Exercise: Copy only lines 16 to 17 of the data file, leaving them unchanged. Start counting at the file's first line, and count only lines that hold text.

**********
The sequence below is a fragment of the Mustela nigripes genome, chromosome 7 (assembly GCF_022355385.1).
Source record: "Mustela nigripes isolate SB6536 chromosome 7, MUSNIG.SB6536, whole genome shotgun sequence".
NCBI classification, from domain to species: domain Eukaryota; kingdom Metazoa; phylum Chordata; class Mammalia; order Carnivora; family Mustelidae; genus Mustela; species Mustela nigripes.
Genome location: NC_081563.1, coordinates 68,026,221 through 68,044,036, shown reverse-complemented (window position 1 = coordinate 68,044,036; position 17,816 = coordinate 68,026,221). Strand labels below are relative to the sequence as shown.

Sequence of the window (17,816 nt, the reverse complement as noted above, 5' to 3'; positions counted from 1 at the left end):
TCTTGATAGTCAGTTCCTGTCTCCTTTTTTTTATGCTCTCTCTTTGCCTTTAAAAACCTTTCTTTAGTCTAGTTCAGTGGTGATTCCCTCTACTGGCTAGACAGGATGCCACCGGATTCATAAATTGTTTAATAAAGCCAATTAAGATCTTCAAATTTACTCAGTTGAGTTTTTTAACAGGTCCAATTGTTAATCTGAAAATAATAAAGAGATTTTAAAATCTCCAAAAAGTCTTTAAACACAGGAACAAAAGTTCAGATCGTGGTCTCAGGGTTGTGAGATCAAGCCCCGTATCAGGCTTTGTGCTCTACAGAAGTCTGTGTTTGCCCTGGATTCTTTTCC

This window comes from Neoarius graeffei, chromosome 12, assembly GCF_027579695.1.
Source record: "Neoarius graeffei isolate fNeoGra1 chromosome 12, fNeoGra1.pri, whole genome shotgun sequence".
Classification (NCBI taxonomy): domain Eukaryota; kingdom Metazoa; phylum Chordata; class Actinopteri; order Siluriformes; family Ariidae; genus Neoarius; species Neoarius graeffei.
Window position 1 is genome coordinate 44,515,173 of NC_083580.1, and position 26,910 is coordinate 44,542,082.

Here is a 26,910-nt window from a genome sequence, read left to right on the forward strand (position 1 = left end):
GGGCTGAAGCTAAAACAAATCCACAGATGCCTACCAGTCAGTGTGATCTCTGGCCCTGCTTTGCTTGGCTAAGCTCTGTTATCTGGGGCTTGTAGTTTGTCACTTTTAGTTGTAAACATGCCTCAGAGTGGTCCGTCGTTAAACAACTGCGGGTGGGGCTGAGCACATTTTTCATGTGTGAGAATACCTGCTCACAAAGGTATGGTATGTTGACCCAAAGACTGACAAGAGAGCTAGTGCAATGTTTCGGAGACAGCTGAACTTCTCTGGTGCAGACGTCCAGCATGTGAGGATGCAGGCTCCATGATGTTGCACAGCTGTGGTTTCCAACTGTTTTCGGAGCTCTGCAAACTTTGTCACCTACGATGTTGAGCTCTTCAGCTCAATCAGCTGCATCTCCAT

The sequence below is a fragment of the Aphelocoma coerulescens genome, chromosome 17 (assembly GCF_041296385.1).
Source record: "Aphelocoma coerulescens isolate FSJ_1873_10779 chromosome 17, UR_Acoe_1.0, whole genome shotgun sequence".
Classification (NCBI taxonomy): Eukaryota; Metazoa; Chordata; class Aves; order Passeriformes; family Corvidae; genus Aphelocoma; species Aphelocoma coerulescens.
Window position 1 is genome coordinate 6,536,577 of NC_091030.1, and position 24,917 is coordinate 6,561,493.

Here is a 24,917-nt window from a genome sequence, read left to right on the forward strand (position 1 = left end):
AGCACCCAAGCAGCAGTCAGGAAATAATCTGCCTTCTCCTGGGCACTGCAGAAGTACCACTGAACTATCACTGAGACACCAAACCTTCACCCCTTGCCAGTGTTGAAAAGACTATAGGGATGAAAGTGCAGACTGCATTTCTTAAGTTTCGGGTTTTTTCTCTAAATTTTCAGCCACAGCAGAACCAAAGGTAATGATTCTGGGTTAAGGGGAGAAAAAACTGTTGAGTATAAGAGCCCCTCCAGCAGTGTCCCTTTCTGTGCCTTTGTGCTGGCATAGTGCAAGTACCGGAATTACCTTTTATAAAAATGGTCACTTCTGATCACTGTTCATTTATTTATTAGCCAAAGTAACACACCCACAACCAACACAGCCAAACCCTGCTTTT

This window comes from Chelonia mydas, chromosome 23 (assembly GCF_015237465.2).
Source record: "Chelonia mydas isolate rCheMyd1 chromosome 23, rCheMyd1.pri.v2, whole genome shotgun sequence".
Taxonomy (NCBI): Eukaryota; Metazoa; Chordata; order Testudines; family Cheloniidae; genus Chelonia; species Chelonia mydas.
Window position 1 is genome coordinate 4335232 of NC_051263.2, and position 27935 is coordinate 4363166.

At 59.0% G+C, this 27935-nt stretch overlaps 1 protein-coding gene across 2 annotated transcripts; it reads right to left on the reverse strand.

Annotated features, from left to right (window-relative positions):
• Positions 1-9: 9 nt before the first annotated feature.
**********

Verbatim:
Window position 1 is genome coordinate 6,536,577 of NC_091030.1, and position 24,917 is coordinate 6,561,493.

Here is a 24,917-nt window from a genome sequence, read left to right on the forward strand (position 1 = left end):